Dmitry Medvedev: Renaissance of Stalinism in Russia is Totally Far-Fetched

Russian President Dmitry Medvedev arrived in Washington on April 13 to take part in the Nuclear Security Summit. The leaders of 47 countries gathered in the US capital to attend the summit hosted by US President Barack Obama.

Mr. Medvedev acknowledged that the summit was “crowned with a complete success.”

"The issues of disarmament and nonproliferation concern a big number of countries and today's discussion confirmed it," Medvedev said. "The world is going through a period of profound transformation these days, running into challenges and seeking new models for development," Itar-Tass quoted the Russian President as saying.

In Washington, Dmitry Medvedev visited the studio of Russia Today TV channel and gave an exclusive interview to the head of the channel, Margarita Simonyan.

In the very beginning of the interview Medvedev praised Obama’s efforts to modernize the US healthcare system.

“I think it's a brave deed. And I would go so far as to say it's a brave deed even for a president! Because such decisions can require huge effort, and about a year ago President Obama told me "You know, it's my biggest domestic problem". But I think he has succeeded. I don't know how successful this reform will be, and in keeping with its original intentions, but on the surface it looks quite interesting, because it does, so to say, restore fairness, but on the other hand, I know that opponents of this reform consider that it contradicts the foundation of the political system of the U.S., that it contradicts the constitution. I know that some states argue against it, maybe it's part of the normal democratic process, but I repeat it's a courageous deed. And I think if this reform succeeds, my colleague President Obama will make it into American history not only for his achievements in foreign policy,” the Russian president said.

Afterwards, Dmitry Medvedev recollected his first trip to the United States, which he made during the Soviet times.

“I remember the first time I travelled to the United States. By the way, it certainly was far from the worst city in the world, it was New York. I like New York, it's a very beautiful and energetic city. I feel comfortable there. By that time I had seen almost all Europe, so I can't say that I came here and saw something I'd never seen before, because for a Soviet citizen it was your first ever trip abroad that was a real shock. Beyond the Iron Curtain you found yourself in a different world where there's a big variety of things from democracy to food, that was quite impressive. America, frankly speaking, appeared to me just as I'd pictured it to be with all its advantages and disadvantages. But what I can say for certain is that New York impressed me very much especially with its strong energy, drive for results, with lots of businessmen and at the same time a kind of routine life. I hadn't seen that in Europe. That's what stuck in my memory most. At that time, I was a normal carefree person because I could stroll along the streets of New York, drop into restaurants and shops, see how Wall Street works, which wasn't much criticised than, not like today!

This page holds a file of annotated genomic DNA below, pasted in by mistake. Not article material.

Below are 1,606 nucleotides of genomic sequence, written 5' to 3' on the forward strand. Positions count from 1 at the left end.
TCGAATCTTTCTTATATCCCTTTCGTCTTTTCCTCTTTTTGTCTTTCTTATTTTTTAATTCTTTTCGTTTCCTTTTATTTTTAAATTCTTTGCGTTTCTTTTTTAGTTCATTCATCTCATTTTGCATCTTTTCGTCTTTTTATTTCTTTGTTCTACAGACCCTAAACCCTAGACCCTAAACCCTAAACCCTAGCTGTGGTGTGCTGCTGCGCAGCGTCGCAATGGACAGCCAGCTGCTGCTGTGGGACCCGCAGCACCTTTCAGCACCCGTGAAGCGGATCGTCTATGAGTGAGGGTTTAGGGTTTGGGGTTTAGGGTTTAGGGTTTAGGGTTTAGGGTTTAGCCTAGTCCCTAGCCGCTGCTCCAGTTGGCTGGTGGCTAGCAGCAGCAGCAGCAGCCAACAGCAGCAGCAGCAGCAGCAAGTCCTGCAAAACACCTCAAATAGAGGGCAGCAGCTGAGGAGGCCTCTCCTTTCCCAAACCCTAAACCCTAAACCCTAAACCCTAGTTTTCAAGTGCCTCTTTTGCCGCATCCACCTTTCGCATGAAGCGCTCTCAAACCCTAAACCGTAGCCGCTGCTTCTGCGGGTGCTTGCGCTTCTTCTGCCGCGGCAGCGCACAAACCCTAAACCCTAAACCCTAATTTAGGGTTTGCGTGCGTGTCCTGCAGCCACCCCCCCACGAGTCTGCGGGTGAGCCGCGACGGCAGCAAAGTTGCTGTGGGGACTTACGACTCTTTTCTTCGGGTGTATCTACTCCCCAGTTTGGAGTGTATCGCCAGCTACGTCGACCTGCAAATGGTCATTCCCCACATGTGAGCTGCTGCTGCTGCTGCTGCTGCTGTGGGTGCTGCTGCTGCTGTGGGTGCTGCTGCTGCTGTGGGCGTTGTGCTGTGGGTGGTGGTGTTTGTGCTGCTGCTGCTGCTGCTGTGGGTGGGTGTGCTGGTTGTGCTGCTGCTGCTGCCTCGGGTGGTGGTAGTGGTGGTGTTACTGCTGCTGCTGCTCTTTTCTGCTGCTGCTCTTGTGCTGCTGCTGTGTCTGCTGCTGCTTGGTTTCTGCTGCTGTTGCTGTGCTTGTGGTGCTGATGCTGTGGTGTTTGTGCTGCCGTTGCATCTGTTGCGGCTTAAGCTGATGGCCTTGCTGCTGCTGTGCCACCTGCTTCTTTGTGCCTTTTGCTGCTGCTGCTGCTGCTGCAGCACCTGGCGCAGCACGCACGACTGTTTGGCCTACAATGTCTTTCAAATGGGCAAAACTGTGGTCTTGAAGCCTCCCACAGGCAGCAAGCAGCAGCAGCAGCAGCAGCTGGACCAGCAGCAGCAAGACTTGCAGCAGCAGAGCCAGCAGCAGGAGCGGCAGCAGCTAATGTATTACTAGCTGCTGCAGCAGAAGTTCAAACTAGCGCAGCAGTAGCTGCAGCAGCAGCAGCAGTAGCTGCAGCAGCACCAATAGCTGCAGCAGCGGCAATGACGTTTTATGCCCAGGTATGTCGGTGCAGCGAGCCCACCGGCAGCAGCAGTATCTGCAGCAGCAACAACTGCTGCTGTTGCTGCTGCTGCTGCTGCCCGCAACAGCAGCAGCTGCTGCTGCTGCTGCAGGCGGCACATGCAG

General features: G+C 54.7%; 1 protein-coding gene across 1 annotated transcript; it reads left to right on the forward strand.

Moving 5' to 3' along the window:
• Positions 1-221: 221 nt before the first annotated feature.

“You know what also impressed me much, and I’ve remembered it for the rest of life – was how well-dressed young people, obviously successful and earning good money, were just standing near their office blocks eating hamburgers and drinking cola. That was a surprise for me, because in other countries wealthy people usually went to restaurants or went home for lunch. But here there's an adaptability that greatly distinguishes Americans from other nations. It doesn't matter if you're rich, a piece of hamburger and a glass of cola must give you enough energy to keep going for the rest of the day.”

Speaking about the recent air crash in Smolensk, which shocked the whole world and left Poland in mourning for the whole week, Medvedev said that it was a trial for the society and for the international system.

“There was something mystical about it, and perhaps there were rational reasons too, which the investigation must find – and explain what happened there. This is very important. Regarding the occasion, it was a difficult one too, even though recently, we’ve come a long way. An assessment was made of the Katyn tragedy, and it was objective. It had obviously happened with the will of leaders of that time, including Stalin. Characters of this kind will always provoke different responses in people. It’s not a question of the mentality of one country or another, whether it’s totally liberated or whether it had been formed by a totalitarian period.

“Regarding Stalin and people under his leadership, the Soviet leaders of that period, it’s clear and obvious to everyone that they had committed a crime. A crime against their nation first of all, and against history to some extent too. I have no doubts that the activities of Stalin and his nearest colleagues will always be assessed differently. The question is, what assessment dominates. And I believe that nothing has changed in our country over recent years regarding this issue. When I hear that a renaissance of Stalinism is happening now, it sounds totally far-fetched to me,” Medvedev said.

You can read the full text of the interview on the website of Russia Today here

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